It was yet another busy week as I visited three more museums and interned a day at the WRA! The first museum I visited was on Friday. The Colburn Science Museum occasionally has an event called Beer City Science Pub. This event involves serving a locally brewed beer and refreshments, opening the museum up for patrons to view, and having a lecture (this week the lecture was on climate change and the beer was from Twin Leaf Brewing). Upon discovering this event, I immediately considered how the museum was being very clever in curating an event that would be sure to attract a healthy sized crowd, especially in Asheville! The curators certainly did a great job of appealing to the public and getting their attention. Sure enough, the museum filled up quickly. The artifacts were arranged in certain groups—the minerals section, a section about the earth’s layers and volcanic activity, a section on mining (the history of mining as well as equipment used and the technique), and a display on minerals and stones found in this area of the state and how these raw materials were used. Seeing as my geology is the only science that I’ve ever enjoyed, the mineral section was naturally my favorite! I enjoyed pointing out to my fiancé which stones were igneous, sedimentary, and metamorphic rocks. I even remembered what a conglomerate rock was and pointed that out as well. His response was to promptly poke fun at me, saying that I was acting like a kid in a candy store. That was ok, though, I got my chance to return the jesting when he became fascinated with a DVD playing in the earth-layers room about spelunking and refused to listen to me talk about the metamorphic rock display. The setup of the exhibits themselves was quite inviting, having an appropriate amount of displays in cases, brief yet thorough descriptions of all the items, and plenty of hands-on activities and minerals and stones to touch. There was even an interactive mining activity in which one could “activate” the explosives outside of a cavern and then walk in to learn about the various materials that had been uncovered. We also bought our very own geode to bust open at home. We didn’t get to stay for the lecture, but I am certain that we will be going again.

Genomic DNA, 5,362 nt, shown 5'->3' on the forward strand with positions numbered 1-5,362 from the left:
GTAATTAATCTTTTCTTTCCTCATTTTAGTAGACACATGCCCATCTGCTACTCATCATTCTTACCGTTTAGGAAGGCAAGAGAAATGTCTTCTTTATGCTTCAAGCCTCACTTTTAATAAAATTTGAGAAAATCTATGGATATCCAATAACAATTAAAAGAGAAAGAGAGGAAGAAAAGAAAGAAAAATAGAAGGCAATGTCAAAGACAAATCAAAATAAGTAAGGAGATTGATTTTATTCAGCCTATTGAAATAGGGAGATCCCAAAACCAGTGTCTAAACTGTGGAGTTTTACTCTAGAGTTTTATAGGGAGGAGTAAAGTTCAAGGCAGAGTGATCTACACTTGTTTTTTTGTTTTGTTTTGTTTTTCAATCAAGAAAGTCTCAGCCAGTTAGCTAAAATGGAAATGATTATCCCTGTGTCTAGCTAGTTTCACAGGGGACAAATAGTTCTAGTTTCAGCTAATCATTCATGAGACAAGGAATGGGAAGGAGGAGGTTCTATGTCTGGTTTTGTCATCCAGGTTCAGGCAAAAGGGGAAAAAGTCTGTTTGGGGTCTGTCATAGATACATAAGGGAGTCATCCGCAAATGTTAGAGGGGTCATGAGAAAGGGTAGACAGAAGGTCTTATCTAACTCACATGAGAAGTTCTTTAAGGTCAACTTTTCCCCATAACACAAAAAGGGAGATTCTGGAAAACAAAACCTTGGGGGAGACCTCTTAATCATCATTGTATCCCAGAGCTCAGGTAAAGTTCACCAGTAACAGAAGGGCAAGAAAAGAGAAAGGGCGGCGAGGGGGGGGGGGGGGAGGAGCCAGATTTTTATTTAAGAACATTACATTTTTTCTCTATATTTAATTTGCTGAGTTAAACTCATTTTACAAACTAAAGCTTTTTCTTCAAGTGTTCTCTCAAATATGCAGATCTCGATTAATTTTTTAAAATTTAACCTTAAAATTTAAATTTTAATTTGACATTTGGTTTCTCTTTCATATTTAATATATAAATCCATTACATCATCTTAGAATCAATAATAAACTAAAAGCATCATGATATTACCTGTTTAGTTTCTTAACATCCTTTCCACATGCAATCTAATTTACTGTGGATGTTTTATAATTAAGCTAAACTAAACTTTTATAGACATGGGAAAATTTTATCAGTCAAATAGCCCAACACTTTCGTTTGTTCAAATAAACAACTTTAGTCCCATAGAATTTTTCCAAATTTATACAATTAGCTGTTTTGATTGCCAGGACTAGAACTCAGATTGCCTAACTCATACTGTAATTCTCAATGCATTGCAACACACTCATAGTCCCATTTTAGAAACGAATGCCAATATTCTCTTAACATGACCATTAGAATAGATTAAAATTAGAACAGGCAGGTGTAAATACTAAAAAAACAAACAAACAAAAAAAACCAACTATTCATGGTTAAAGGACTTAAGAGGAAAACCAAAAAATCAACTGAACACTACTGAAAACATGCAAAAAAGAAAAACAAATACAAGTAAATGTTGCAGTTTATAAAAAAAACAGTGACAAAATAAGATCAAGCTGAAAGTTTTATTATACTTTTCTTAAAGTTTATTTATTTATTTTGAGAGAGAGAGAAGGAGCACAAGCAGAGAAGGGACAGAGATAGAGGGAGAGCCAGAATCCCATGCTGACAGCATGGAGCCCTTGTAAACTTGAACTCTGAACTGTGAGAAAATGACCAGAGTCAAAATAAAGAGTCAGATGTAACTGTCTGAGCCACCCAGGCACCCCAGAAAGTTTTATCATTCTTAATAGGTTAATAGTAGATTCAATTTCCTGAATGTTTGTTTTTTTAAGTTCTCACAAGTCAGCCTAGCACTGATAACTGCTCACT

The other two museums I had the pleasure of visiting were the Swannanoa Valley Museum and the Black Mountain College Museum and Arts Center. This was a very different experience from the museums that I had visited before. The Swannanoa Valley Museum afforded me a great opportunity to see what exactly goes into not only building a museum, but restoring a historical building and preserving the integrity of the original structure to incorporate it as a part of the museum. I thought it was really neat how the crew managed to keep the original pipe leading down from the second floor, and thought they did a beautiful job restoring the outside face of the building! I thought that, after the Swannanoa Valley Museum is finished, it would complement the property adjacent to it, the Black Mountain College Museum and Arts Center. The Arts Center took what was an old structure that had been used to serve multiple needs in the community (a jail, library, town hall, etc.), and repurposed it so that it is now a wonderful community center that offers various different types of classes such as art, dance, and yoga, so as to help the community come together and grow. Overall the two museums served as a wonderful example of how older buildings that had long been part of a town could be reused to serve the community again while still preserving much of the integrity of the structure.